« You know, the dog food that Billy Jack loves! » — The Firesign Theatre
Ah, September the 18th. Today’s the birthday of the staggeringly accomplished William Stout (born in 1949), master of ancient reptiles, bootleg record covers, friend of The Firesign Theatre, former Russ Manning assistant (none but the best would do!), and I’ll spare you the illustrious details of his career in cinema. Still, let’s look around a bit, shall we?
Speaking of ’74, isn’t that rhino a dead ringer for Swan’s oleaginous right-hand man, Philbin, from Phantom of the Paradise?
And that’s Bill Stout for you: stunningly versatile, but always himself. Could any artist strive for more?
« I hate war, Steve! I hate the people who cause it and I hate them with very atom of my being! So I pretend to respect the enemy, even like him. I try to minimize him with love! » — Gen. Maximillian R. Hart, The Zanti Misfits
Feast your rheumy peepers on Bernard Baily‘s (co-creator, with Jerry Siegel, of The Spectre) famous cover for issue 4 of Gilmore Publications’ Weird Mysteries, April 1953. The cover’s creepy promise was squandered, since Baily’s friendly lil’ fella never appears within the issue.
Rogers was a right mother from the start, but when his captain had his fill of his homicidal shenanigans, dropping him off on a remote island to cool him off, a funny thing happened. He found nothing in the place save ants, which had made short work of the unlucky goat population and the local flora. So what did the crazy bastard do? He gobbled ants. For weeks. And became a giant ant himself, it follows. You are what you eat, right?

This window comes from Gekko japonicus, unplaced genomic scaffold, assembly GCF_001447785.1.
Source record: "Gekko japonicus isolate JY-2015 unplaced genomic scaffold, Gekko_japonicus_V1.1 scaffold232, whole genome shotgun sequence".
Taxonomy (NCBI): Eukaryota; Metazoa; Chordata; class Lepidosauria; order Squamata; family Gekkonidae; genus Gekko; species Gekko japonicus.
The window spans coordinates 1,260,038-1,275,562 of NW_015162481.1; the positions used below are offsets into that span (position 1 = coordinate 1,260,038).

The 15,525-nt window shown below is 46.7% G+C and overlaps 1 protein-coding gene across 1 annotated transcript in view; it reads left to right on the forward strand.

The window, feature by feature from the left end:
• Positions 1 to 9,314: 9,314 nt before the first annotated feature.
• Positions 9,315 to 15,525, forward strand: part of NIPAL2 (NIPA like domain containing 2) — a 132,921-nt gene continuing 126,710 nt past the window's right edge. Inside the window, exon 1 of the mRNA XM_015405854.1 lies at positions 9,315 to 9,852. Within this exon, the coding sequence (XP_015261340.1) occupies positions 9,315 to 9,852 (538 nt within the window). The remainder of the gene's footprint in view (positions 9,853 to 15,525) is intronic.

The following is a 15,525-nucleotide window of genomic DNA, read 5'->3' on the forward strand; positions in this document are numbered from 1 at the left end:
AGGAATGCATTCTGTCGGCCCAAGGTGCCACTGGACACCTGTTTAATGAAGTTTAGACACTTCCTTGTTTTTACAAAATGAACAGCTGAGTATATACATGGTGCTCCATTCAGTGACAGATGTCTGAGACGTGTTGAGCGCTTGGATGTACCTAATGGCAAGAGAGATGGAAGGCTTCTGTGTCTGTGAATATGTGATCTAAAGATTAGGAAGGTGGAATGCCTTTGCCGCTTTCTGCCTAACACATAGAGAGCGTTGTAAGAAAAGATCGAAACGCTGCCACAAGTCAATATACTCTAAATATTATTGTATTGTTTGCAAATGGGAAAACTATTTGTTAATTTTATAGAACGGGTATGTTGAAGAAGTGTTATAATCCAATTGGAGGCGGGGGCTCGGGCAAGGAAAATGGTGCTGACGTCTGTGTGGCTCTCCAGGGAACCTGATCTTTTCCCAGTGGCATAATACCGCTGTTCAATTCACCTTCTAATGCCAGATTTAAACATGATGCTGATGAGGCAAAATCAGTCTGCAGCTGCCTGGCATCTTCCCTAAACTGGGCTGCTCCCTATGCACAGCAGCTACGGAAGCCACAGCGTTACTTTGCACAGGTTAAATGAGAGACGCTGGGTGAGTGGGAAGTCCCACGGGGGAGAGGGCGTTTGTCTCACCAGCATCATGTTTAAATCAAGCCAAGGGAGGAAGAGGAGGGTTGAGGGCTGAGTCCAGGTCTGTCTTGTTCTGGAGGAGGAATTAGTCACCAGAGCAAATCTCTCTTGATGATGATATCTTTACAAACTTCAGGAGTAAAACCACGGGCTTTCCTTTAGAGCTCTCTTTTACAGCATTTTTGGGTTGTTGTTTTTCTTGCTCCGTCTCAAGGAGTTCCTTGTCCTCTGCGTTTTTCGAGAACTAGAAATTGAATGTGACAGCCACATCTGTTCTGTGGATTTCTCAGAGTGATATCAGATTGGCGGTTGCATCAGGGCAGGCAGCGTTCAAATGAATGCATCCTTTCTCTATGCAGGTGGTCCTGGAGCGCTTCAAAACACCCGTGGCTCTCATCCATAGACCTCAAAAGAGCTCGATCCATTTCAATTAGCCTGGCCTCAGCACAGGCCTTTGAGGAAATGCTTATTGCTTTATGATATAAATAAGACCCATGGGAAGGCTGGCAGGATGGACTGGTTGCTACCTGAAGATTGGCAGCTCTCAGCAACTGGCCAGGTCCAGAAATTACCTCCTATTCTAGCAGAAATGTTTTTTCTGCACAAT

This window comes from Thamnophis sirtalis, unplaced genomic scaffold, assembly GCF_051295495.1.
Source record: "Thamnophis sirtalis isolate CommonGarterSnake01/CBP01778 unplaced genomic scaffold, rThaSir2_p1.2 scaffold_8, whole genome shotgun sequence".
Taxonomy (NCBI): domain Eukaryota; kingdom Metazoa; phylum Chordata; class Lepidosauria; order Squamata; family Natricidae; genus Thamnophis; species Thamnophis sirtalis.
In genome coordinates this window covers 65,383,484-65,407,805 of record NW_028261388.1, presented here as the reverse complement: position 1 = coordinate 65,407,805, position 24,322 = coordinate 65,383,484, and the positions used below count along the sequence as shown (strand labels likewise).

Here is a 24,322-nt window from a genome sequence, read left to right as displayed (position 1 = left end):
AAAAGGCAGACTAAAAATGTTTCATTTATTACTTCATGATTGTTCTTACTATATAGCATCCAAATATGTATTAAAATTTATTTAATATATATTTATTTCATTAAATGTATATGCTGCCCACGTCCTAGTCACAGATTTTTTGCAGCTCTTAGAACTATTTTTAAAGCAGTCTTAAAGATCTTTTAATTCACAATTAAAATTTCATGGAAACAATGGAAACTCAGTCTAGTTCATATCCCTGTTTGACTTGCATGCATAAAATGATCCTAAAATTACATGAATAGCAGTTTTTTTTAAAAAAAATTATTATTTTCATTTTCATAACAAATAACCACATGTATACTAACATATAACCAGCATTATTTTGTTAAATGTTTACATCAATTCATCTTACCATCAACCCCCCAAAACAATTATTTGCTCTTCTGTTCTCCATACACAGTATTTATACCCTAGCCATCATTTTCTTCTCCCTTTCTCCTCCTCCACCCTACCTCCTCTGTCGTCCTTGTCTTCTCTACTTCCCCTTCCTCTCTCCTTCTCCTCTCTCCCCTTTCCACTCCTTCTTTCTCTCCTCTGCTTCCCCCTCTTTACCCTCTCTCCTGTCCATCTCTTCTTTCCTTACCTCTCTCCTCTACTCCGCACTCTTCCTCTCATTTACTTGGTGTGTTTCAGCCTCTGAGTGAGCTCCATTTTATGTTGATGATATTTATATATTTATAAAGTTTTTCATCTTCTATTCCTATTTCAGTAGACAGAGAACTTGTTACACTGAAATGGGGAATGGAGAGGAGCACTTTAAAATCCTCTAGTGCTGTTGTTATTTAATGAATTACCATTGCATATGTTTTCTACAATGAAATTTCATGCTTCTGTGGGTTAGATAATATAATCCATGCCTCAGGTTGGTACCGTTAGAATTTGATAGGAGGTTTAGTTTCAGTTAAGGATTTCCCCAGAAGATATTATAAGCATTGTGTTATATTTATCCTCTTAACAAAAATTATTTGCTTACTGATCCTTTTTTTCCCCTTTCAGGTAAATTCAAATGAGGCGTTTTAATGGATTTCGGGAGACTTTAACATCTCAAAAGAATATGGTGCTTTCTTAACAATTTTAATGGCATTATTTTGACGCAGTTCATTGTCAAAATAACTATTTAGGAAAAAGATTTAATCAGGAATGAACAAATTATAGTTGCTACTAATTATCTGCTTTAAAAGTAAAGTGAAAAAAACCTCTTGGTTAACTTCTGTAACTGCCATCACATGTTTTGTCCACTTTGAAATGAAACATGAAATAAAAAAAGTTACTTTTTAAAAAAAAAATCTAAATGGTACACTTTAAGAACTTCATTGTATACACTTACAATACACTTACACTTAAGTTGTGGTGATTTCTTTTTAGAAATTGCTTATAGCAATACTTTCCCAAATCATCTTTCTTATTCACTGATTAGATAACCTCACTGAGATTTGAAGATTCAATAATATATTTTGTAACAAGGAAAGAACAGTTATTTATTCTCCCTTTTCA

Anyway, Rogers has got to be the most pragmatic villain ever, quite content, in the end, to be The Thing on the Beach!
Which brings me back to where I started: some say (okay, well, I do) that Baily’s WM4 cover may have inspired The Outer Limits’ ultra creepy The Zanti Misfits. Or maybe they’re just oddball products of the same era.
*That’s Not Safe For Work, for those unfamiliar with the acronym. Turn back while you still can!
We all know that tentacles are often used in comics as a substitute for other, err, organs. Tentacle porn is nothing new. Still, occasionally I stumble upon something that’s just outstandingly odd and perhaps even depraved. Would one be able to find stuff online that’s far stranger and more degenerate? Indubitably. Still, within the context of Tentacle Tuesday, I’d like to think that the following offerings are firmly in the realm of “well, that was strange…”
Our first example of WTF is this cover, drawn by good ol’ William Stout.